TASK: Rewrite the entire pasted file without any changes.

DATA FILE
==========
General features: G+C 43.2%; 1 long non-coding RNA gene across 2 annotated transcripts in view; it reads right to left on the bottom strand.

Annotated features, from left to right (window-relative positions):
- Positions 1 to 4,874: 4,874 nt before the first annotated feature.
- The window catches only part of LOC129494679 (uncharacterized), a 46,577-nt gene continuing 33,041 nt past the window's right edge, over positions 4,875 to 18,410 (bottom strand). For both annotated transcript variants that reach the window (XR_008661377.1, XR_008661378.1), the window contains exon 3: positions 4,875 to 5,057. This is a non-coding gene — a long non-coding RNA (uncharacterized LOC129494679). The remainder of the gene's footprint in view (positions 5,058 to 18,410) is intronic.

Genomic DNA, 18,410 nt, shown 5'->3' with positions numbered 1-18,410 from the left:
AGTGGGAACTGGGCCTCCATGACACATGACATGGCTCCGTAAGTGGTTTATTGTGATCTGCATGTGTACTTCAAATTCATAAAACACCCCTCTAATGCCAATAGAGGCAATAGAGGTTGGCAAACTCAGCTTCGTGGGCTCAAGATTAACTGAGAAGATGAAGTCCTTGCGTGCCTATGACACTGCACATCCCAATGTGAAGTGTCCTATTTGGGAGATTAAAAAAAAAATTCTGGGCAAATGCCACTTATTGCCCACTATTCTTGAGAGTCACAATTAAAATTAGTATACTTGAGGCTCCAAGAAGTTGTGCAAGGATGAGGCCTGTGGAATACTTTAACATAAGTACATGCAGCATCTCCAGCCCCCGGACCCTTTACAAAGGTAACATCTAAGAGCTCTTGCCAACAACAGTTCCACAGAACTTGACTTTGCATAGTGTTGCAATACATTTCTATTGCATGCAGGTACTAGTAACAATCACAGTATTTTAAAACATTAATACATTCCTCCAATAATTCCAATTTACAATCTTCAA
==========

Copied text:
General features: G+C 43.2%; 1 long non-coding RNA gene across 2 annotated transcripts in view; it reads right to left on the bottom strand.

Annotated features, from left to right (window-relative positions):
- Positions 1 to 4,874: 4,874 nt before the first annotated feature.
- The window catches only part of LOC129494679 (uncharacterized), a 46,577-nt gene continuing 33,041 nt past the window's right edge, over positions 4,875 to 18,410 (bottom strand). For both annotated transcript variants that reach the window (XR_008661377.1, XR_008661378.1), the window contains exon 3: positions 4,875 to 5,057. This is a non-coding gene — a long non-coding RNA (uncharacterized LOC129494679). The remainder of the gene's footprint in view (positions 5,058 to 18,410) is intronic.

Genomic DNA, 18,410 nt, shown 5'->3' with positions numbered 1-18,410 from the left:
AGTGGGAACTGGGCCTCCATGACACATGACATGGCTCCGTAAGTGGTTTATTGTGATCTGCATGTGTACTTCAAATTCATAAAACACCCCTCTAATGCCAATAGAGGCAATAGAGGTTGGCAAACTCAGCTTCGTGGGCTCAAGATTAACTGAGAAGATGAAGTCCTTGCGTGCCTATGACACTGCACATCCCAATGTGAAGTGTCCTATTTGGGAGATTAAAAAAAAAATTCTGGGCAAATGCCACTTATTGCCCACTATTCTTGAGAGTCACAATTAAAATTAGTATACTTGAGGCTCCAAGAAGTTGTGCAAGGATGAGGCCTGTGGAATACTTTAACATAAGTACATGCAGCATCTCCAGCCCCCGGACCCTTTACAAAGGTAACATCTAAGAGCTCTTGCCAACAACAGTTCCACAGAACTTGACTTTGCATAGTGTTGCAATACATTTCTATTGCATGCAGGTACTAGTAACAATCACAGTATTTTAAAACATTAATACATTCCTCCAATAATTCCAATTTACAATCTTCAA